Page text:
While famous (and rightfully so) for its majestic waterfalls, Yosemite Valley doesn't own a monopoly on them.
Southern Yosemite also boasts its share of waterfalls - and you won't have to fight off a pack of European tourists to see them.
Of these, Chilnualna Falls offers the most scenic approach, with several opportunities for swimming and head-dunking en route. And since the approach can be hot and dusty, not to mention the 2,400 feet of elevation gain spread over four miles, any chance to cool off is welcome.
You'll need to muster a little energy to reach the falls, but the views and scenery are worth the sweat.
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From the trailhead at the end of Chilnualna Falls Road, hike about 200 yards to the first meeting with Chilnualna Creek, where beautiful cascades plunge down the granite. A stone staircase aids in climbing.
Before long, the trail becomes less steep and assumes a gradual ascent while climbing through a forest of ponderosa pines and incense cedars. Your nose will be constantly bombarded with the smell of bear clover, a tiny white flower currently blooming throughout the route.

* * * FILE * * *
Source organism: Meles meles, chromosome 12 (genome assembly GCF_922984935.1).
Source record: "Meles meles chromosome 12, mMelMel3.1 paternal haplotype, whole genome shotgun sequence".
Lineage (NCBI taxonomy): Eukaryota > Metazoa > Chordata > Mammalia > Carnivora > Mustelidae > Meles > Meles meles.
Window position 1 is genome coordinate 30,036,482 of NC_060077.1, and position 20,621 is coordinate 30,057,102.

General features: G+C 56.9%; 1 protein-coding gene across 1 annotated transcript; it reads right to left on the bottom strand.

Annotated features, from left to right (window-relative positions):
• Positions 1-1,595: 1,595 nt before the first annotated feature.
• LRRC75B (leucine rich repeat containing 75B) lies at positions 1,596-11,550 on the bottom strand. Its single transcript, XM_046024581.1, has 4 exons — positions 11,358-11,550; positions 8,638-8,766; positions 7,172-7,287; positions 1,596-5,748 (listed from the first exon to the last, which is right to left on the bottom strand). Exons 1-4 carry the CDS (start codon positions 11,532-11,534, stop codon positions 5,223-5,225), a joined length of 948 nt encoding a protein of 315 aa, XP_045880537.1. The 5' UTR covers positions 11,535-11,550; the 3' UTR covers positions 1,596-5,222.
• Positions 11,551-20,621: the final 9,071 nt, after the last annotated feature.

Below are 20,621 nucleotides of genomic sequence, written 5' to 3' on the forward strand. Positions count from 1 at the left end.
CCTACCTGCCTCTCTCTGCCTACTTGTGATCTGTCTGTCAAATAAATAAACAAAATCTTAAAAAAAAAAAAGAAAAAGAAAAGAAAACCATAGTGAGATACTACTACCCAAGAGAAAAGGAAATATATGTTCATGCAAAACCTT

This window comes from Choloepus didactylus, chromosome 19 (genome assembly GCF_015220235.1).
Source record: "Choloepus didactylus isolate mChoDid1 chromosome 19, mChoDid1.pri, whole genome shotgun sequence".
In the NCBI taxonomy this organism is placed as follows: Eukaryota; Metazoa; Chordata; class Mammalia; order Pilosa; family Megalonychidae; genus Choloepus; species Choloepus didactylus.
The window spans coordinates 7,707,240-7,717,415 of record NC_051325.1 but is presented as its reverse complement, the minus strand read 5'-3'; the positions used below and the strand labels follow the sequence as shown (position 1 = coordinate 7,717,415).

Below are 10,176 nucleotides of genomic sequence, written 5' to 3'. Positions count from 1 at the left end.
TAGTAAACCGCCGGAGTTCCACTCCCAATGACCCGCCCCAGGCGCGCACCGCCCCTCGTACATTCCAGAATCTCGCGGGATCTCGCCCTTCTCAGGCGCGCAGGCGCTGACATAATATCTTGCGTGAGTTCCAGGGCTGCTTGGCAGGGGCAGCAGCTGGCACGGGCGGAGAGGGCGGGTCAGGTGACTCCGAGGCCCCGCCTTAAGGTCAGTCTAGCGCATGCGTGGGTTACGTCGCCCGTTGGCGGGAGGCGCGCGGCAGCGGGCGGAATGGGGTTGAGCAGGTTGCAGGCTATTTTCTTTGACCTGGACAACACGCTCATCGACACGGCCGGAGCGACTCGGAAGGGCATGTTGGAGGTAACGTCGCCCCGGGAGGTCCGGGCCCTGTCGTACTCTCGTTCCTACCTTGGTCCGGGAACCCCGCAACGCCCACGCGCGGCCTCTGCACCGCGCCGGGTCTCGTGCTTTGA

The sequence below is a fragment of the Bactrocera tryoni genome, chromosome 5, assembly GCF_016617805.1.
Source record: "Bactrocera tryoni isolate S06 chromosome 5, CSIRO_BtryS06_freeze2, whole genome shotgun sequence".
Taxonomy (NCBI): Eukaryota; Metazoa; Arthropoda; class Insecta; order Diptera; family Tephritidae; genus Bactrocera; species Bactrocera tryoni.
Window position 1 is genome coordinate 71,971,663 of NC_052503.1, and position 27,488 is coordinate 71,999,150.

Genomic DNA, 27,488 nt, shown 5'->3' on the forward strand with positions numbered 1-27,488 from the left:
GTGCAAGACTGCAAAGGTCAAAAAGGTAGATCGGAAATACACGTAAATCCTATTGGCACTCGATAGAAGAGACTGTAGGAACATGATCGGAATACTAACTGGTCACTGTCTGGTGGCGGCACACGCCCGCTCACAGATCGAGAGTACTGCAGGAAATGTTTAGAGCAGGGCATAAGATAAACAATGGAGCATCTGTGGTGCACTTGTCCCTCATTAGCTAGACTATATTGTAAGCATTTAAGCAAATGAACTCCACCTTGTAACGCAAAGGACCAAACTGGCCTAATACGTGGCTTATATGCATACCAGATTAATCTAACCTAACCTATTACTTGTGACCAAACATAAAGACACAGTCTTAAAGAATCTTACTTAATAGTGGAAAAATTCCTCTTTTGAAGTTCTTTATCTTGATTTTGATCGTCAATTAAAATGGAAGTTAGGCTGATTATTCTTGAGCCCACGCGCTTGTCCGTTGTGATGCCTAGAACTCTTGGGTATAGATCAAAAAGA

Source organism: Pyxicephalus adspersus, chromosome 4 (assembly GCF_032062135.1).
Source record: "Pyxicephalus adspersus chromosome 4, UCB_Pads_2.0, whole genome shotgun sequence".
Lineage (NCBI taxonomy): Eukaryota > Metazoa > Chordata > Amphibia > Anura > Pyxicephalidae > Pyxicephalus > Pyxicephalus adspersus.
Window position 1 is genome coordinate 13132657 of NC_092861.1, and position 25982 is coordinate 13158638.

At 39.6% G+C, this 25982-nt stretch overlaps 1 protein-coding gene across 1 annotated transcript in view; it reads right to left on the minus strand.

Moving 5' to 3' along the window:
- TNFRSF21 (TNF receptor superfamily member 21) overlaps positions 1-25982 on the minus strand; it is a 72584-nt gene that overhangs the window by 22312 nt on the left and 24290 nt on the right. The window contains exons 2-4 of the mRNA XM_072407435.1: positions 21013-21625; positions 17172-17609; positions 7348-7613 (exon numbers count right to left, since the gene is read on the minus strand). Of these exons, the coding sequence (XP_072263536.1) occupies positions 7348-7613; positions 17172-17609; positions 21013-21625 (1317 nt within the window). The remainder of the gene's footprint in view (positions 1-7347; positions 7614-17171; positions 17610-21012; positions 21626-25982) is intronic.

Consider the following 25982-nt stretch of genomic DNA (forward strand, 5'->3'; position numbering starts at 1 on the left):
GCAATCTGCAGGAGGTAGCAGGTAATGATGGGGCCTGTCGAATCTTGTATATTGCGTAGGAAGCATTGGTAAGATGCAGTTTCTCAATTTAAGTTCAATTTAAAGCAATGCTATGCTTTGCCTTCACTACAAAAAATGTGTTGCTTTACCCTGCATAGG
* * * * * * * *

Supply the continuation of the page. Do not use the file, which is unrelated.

At 2 miles, the trail reaches a small clearing with a commanding view of Wawona Dome and points beyond. Yep. That's where you're headed.
The trail is mostly level until approaching the first of a dozen switchbacks. Keep your eyes peeled for the first glimpse of Chilnualna Falls high up on the cliff wall.
Soon, the entire length of the falls comes into view. A rocky traverse brings hikers almost to its very brink, which tumbles hundreds of feet into a small, confining chute.
Due to loose gravel and a lack of protective railing, don't venture too close to the edge. Instead, enjoy the expansive view of the entire Wawona area from a safe distance.
Before turning around, continue up the trail another quarter-mile until it emerges above a prominent 60-foot cascade overlooking Chilnualna Falls proper. About 100 yards to the right of the granite-lined trail alongside the creek is a great area for exploring, swimming and relaxing.
Be sure to get plenty of rest and water, if needed, before heading back. As always, all water should be filtered or treated before drinking. It is 4.1 downhill miles back to the trailhead.
Originally published in The Fresno Bee and on fresnobee.com on June 27, 2002